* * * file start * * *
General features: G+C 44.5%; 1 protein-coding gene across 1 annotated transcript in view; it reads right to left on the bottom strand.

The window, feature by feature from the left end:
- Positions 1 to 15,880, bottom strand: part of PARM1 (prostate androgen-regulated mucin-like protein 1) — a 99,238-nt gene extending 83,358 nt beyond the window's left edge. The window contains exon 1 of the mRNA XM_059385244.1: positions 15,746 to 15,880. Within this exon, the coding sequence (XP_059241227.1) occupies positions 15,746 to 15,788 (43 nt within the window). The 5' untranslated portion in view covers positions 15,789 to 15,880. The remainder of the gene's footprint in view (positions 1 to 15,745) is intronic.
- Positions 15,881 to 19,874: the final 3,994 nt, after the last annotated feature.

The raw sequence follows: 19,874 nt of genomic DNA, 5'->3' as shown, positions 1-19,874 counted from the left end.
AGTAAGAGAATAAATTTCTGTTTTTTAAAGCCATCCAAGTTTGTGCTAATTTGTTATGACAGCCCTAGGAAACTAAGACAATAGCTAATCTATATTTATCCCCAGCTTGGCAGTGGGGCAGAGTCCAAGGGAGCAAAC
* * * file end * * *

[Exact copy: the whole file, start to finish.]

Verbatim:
General features: G+C 44.5%; 1 protein-coding gene across 1 annotated transcript in view; it reads right to left on the bottom strand.

The window, feature by feature from the left end:
- Positions 1 to 15,880, bottom strand: part of PARM1 (prostate androgen-regulated mucin-like protein 1) — a 99,238-nt gene extending 83,358 nt beyond the window's left edge. The window contains exon 1 of the mRNA XM_059385244.1: positions 15,746 to 15,880. Within this exon, the coding sequence (XP_059241227.1) occupies positions 15,746 to 15,788 (43 nt within the window). The 5' untranslated portion in view covers positions 15,789 to 15,880. The remainder of the gene's footprint in view (positions 1 to 15,745) is intronic.
- Positions 15,881 to 19,874: the final 3,994 nt, after the last annotated feature.

The raw sequence follows: 19,874 nt of genomic DNA, 5'->3' as shown, positions 1-19,874 counted from the left end.
AGTAAGAGAATAAATTTCTGTTTTTTAAAGCCATCCAAGTTTGTGCTAATTTGTTATGACAGCCCTAGGAAACTAAGACAATAGCTAATCTATATTTATCCCCAGCTTGGCAGTGGGGCAGAGTCCAAGGGAGCAAAC